- LZ Granderson, Senior Writer, ESPN The Magazine
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Well, that's that.
With the Bulls' 97-81 drubbing of the Celtics on Thursday, Chicago has all but ensured we experts have no idea what we're talking about. All of that preseason attention paid to the Heatles and Celtics? It's Derrick Rose's oft-injured squad that has proved to be this year's beast of the East.
At least in the regular season.
Since 2001, only three squads with the best 82-game record in the Eastern Conference have gone on to the Finals. And if you're a Chicago fan, you may not want Rose to win MVP. The last time a player from the East won the award and reached the Finals was Allen "Do You Know Who I Am?" Iverson 10 years ago. The last player to win the award and a ring in the same season was Tim Duncan in 2003. That doesn't mean the Bulls won't be parading in June, just that recent history is not on their side.
But even if Rose falls short of winning it all this season, one thing's for certain -- Chicago is here to stay.
If there's one thing we experts do know is championship windows can close as quickly as they open. So while on paper the Bulls seem primed to make numerous runs for a championship over the next five years, the reality is in 2012 Rose, Chris Paul, Russell Westbrook, Deron Williams, Kevin Love and Dwight Howard are all free agents and anything can happen.
What's that? Rose is a restricted free agent?
Well, you can't get more "restricted" than a signed contract, and yet Denver ended up shipping franchise player Carmelo Anthony to New York and Utah sent Williams to New Jersey. Let's face it, this ain't the '90s. Players have learned they not only have the ball in their hands, but the cards too. If a guy is not happy with the way things are going, even a restricted free agent can find a way to get going. Just look at Rose's former teammate Ben Gordon. In 2008, when Gordon was a restricted free agent, he turned down a pair of extension offers in part because he was tired of being a part-time starter. After he couldn't work out a sign and trade, he agreed to a one-year deal as a stop gap and then bolted to Detroit for more money the following summer where he is a part-time starter.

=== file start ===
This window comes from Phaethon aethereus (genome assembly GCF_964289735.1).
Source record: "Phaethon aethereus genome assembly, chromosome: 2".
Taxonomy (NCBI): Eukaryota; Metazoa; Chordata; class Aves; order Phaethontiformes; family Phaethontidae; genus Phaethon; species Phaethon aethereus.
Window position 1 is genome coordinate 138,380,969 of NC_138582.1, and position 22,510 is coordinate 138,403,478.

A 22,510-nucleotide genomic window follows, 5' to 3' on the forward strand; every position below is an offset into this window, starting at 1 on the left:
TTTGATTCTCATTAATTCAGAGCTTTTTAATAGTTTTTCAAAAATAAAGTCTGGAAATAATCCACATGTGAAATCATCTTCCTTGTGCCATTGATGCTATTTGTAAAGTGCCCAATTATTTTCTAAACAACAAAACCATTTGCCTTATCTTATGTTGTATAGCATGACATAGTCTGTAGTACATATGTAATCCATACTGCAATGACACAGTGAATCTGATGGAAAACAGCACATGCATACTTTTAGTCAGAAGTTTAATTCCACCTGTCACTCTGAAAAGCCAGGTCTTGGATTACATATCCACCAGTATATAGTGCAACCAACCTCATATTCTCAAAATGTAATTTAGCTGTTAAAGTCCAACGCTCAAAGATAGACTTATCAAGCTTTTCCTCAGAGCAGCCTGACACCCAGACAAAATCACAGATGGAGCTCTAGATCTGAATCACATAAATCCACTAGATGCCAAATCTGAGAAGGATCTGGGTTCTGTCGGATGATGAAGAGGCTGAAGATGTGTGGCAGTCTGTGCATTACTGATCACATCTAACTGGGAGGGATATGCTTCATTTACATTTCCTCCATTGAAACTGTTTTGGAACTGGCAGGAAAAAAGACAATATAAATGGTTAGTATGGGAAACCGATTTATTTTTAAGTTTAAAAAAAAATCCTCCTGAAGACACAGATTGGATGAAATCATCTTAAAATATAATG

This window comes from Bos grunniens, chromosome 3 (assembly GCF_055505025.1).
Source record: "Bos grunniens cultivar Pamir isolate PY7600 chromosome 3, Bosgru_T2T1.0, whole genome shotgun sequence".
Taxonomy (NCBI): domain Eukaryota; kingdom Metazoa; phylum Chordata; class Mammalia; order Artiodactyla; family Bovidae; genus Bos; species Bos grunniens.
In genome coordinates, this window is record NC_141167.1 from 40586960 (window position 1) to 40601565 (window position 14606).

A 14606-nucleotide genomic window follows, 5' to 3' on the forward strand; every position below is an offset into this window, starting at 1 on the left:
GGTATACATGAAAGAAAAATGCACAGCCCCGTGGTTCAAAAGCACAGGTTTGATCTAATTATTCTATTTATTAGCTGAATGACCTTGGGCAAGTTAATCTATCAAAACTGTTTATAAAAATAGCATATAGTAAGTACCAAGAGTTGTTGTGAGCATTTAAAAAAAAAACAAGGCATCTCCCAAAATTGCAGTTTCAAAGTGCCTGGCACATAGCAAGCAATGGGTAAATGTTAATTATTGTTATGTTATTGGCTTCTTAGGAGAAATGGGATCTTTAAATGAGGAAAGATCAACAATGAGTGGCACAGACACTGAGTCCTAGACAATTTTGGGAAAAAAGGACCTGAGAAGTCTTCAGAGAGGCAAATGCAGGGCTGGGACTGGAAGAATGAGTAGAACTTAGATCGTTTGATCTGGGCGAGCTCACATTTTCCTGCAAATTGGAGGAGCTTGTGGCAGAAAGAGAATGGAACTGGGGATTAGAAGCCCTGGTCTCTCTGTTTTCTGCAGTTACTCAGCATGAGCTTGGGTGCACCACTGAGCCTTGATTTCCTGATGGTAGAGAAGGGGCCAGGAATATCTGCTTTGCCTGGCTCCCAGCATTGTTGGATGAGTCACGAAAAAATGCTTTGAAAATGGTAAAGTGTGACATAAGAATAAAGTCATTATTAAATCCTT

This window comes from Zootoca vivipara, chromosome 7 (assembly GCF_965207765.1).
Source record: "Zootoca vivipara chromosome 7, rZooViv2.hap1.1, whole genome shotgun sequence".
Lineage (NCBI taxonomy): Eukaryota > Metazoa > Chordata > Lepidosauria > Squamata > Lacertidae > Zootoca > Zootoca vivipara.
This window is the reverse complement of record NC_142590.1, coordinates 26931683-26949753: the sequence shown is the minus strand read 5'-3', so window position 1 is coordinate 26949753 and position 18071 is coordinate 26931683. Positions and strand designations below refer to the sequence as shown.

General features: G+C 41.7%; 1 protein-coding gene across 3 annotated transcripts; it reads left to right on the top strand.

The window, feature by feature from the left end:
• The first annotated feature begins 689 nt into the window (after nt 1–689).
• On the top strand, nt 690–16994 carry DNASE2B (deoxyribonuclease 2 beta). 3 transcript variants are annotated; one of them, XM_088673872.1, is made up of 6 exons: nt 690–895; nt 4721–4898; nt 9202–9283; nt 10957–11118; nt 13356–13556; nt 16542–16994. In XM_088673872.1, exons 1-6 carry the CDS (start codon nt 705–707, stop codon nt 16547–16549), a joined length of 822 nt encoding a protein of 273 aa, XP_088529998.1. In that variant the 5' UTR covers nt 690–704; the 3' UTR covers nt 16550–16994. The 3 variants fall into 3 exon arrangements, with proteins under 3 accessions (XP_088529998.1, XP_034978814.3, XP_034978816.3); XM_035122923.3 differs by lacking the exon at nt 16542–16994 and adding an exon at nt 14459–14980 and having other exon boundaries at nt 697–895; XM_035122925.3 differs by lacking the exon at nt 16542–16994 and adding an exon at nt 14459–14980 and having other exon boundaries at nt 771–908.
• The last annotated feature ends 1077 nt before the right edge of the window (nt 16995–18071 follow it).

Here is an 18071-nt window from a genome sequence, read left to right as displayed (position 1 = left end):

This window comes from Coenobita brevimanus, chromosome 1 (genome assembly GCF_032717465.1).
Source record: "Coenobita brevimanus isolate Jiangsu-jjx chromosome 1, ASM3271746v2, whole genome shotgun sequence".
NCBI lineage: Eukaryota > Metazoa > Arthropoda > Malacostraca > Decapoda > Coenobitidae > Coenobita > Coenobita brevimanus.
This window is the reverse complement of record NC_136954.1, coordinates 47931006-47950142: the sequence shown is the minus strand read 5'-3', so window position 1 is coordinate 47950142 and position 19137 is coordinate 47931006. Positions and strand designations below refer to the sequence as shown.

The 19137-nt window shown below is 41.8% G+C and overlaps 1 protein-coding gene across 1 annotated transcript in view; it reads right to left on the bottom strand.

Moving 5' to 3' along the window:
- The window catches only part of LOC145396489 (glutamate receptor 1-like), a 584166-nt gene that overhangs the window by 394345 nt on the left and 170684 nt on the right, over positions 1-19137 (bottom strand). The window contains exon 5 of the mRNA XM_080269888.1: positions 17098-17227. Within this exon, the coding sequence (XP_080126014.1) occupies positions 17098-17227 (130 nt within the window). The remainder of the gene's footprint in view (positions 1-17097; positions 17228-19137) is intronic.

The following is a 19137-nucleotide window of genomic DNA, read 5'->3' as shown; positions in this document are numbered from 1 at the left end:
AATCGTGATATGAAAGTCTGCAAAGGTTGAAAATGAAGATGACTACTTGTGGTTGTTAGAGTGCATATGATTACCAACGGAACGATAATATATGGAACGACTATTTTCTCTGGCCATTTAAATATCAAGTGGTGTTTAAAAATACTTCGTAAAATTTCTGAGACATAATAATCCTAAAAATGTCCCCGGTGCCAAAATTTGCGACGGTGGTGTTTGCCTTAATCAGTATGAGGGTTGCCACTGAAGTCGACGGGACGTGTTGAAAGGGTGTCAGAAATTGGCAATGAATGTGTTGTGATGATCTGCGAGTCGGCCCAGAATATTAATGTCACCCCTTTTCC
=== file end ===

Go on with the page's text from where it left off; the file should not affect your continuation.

And loses a lot.
Bad for him but great for my example: He wanted out and he got his wish.
Today Rose is an MVP-caliber star in his hometown, on a winning team playing for a coach that he loves.
Two years ago that was LeBron.
And what young franchise player won't heed the haunting words spoken last year by Kevin Garnett, who epitomized "loyalty" while in Minnesota: "I can honestly say that if I could go back and do my situation over, knowing what I know now I'd have [left] a little sooner."
The younger, less knowledgeable Garnett wanted to bring a championship to the team that drafted him, so he stuck around for 12 years.
Now more than ever young stars now know they have options other than taking the maximum cash from the team that drafted them and hoping their GM acquires the teammates they need to win a title.
And while The Decision may have ushered in this idea of players forming super teams, but that doesn't mean it's a trend.
Mark Bartelstein of Priority Sports, a Chicago firm that represents players, says players still decide moves case by case during free agency. What's high on one player's list may not be as important to another.